Leave it to media to distort and glamorize what an eating disorder really looks like. Hollywood’s go-to disordered eater is often depicted as a frail-looking, heterosexual, white girl in high school or her early 20s. In her review of Netflix’s “To The Bone,” the network’s break-out movie about a young girl in and out of anorexia treatment, The Atlantic’s Sophie Gilbert affirms the lack of equal representation in Hollywood. “The fact that such a glut of movies exist about anorexia—compared with only a few about bulimia, and virtually none at all about binge-eating disorder, or Other Specified Feeding or Eating Disorder (OSFED), the latter of which afflicts as many as 60 percent of the patients in treatment for eating disorders—presents an uncomfortable paradox.”

Movies like “To The Bone” completely ignore women and men of color who exhibit disordered eating habits, when in reality black teenagers are 50% more likely than white teenagers to exhibit bulimic behavior. The National Eating Disorders Association (NEDA) additionally points out that doctors are less likely to acknowledge an individual of color’s eating disorder symptoms than white patients with similar concerns. This construct encourages those with an eating disorder to believe their symptoms are not severe enough to receive treatment, thus spiraling and worsening the need to restrict or control food consumption.

Ads teach us what to eat to be considered desirable. On my morning drive to work, I saw a billboard with a cheeseburger and “I Choose 600” printed large in the center. A peaceful commute turned into a half hour of debilitating thoughts surrounding food and calorie-counting. The billboard challenged all the progress I’ve made in my own recovery and mocked my decision to stop looking at calories.

Turns out the ad is from the New York State Department of Health’s iChoose600 campaign, which is “designed to support women in using menu labeling and using 600 calories or less per meal.” The campaign’s Facebook page encourages cutting extra calories by ordering a plain burger without condiments or sides. The problem here is that a plain burger, despite being considered “bad food,” is still not enough sustenance for a full meal. Meaning, the campaign is encouraging less food over nutritional meals, which is a substantial trigger for anyone with eating disorder symptoms. C’mon. We can do better to promote healthy living, can’t we?

The answer should be simple considering healthy eating is a trend circling the blogosphere and your discover tab on Instagram. We see daily posts from influencers trying fad diets with updates on their progress. We see photos of women comparing their before-and-after progress. We see sponsored content with young women claiming the effectiveness of stomach wraps, tummy-flattening shakes and skinny tea. Most of these products only help with temporary bloat by giving you diarrhea, but influencers aren’t telling their followers that.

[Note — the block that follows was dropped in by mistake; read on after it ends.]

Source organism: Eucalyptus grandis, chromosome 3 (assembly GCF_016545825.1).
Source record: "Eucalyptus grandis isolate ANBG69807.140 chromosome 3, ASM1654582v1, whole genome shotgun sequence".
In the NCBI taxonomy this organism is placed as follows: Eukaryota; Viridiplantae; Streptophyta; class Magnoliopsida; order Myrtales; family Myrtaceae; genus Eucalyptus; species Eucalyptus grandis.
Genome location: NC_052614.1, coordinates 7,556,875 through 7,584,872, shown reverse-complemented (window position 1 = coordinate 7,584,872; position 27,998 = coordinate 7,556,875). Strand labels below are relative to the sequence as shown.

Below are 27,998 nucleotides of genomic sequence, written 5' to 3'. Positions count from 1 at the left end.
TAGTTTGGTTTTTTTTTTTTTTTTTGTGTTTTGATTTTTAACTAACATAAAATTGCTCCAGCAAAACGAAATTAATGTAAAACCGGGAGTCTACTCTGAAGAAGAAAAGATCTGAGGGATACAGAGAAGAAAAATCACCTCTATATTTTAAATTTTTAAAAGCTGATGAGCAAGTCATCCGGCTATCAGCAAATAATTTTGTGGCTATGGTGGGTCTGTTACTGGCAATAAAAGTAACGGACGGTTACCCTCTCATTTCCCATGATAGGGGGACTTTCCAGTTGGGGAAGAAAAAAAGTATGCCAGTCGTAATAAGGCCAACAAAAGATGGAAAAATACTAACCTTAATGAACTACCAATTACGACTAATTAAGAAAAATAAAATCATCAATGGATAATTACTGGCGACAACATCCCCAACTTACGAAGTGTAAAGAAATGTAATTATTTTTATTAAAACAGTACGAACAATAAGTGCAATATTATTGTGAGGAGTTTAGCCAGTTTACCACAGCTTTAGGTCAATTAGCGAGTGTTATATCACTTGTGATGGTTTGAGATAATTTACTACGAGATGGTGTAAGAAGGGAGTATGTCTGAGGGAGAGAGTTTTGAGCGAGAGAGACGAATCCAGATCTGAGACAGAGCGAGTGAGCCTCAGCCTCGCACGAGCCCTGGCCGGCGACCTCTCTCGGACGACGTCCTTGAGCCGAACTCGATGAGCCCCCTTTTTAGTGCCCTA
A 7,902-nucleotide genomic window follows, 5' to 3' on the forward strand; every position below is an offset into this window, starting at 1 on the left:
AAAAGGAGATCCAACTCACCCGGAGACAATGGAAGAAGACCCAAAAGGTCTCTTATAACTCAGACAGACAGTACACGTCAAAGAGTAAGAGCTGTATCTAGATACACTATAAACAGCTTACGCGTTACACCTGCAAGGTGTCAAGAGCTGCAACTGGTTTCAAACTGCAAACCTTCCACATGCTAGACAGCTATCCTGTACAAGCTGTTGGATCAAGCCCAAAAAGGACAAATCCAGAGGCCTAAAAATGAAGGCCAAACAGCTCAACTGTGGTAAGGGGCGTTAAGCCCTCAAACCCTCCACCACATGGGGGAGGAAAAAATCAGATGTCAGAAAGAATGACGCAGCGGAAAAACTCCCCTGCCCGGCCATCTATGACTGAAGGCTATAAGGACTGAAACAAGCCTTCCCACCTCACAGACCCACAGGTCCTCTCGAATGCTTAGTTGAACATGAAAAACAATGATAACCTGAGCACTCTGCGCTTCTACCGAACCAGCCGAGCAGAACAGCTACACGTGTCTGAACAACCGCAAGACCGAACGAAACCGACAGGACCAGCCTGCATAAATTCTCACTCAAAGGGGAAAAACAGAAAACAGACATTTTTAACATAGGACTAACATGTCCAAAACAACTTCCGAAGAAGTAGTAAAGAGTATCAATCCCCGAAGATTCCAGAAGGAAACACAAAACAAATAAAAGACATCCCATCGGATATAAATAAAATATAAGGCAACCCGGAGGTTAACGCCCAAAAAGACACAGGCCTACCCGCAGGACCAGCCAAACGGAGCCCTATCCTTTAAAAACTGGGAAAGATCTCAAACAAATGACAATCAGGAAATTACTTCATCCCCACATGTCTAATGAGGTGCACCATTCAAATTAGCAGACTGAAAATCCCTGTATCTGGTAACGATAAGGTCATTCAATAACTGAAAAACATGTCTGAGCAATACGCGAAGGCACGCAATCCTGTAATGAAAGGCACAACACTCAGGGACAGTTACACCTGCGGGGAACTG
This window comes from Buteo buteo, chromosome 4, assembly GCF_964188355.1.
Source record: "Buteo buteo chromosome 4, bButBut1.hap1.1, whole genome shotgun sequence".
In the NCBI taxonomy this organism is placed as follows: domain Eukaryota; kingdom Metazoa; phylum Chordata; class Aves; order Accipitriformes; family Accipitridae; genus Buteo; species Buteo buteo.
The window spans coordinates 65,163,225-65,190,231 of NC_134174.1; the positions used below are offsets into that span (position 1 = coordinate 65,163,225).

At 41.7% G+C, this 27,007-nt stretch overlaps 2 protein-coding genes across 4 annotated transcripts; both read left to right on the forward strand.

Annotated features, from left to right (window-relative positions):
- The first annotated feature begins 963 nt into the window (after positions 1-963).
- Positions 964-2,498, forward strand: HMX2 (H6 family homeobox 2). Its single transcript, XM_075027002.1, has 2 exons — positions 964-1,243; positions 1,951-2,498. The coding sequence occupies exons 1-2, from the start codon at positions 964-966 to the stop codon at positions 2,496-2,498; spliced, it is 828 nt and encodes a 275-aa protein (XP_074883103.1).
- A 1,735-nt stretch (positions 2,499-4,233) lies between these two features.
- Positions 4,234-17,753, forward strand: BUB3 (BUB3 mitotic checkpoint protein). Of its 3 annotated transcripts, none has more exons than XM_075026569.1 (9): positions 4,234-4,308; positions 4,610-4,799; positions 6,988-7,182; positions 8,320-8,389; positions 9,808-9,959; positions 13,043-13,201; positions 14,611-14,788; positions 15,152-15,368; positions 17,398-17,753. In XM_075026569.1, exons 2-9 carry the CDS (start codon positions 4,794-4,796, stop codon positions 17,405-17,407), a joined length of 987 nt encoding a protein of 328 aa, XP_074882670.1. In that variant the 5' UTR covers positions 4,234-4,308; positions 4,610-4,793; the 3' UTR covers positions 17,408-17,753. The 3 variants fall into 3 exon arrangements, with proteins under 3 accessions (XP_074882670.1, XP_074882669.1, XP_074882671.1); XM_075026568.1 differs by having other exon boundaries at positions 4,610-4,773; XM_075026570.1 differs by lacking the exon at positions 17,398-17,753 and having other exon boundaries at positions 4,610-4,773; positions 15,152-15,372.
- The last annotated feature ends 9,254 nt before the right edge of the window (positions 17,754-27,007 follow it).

The only thing influencer marketing is doing effectively is instilling obsession with our body’s appearance. We seem to forget all the good our bodies do for us like keeping us alive and moving. A big part of recovery for me was relearning everything my body does to support me instead of focusing on all the things it does “wrong.” Your skin, regardless of stretch marks, zits and scars, protects your organs and keeps you alive. Your legs, no matter the build or size, help you travel and see the world. Your arms, despite muscle tone, hold the things and people you love. Your breasts, regardless of cup size, nourish the little humans that came from your womb. Your body is pretty great when you think about it.

To rewire our brains, we need to understand the influential factors that caused these destructive insecurities in the first place. Maybe it was our mothers who told us we needed to lose weight or a middle school classmate who made fun of our curves. Either way, all these people have been affected in some way by how the media tell us to look. As early as the 1950s, women were advertised products to make them the ideal housewives to their husbands — ads that were indeed created by men. This dynamic created the expectation women existed solely to serve a man’s needs.

Though the housewife expectation is dwindling as women climb higher in their careers, marketing still holds power over us. We’re seeing mixed messages all over social media from fitness gurus and body-positive activists to campaigns selling products like diet pills and makeup. It can be difficult to comprehend what’s real and what it means to you. It’s certainly OK to enjoy wearing makeup and using beauty products, but we need to see the message through the fluff, glitter and thirst traps. Does the message make you feel bad about yourself? If so, learn to recognize it and move on. No product, Instagram account or pant size is worth your happiness.

Photo by Oscar Blair on Unsplash

Originally published: April 24, 2019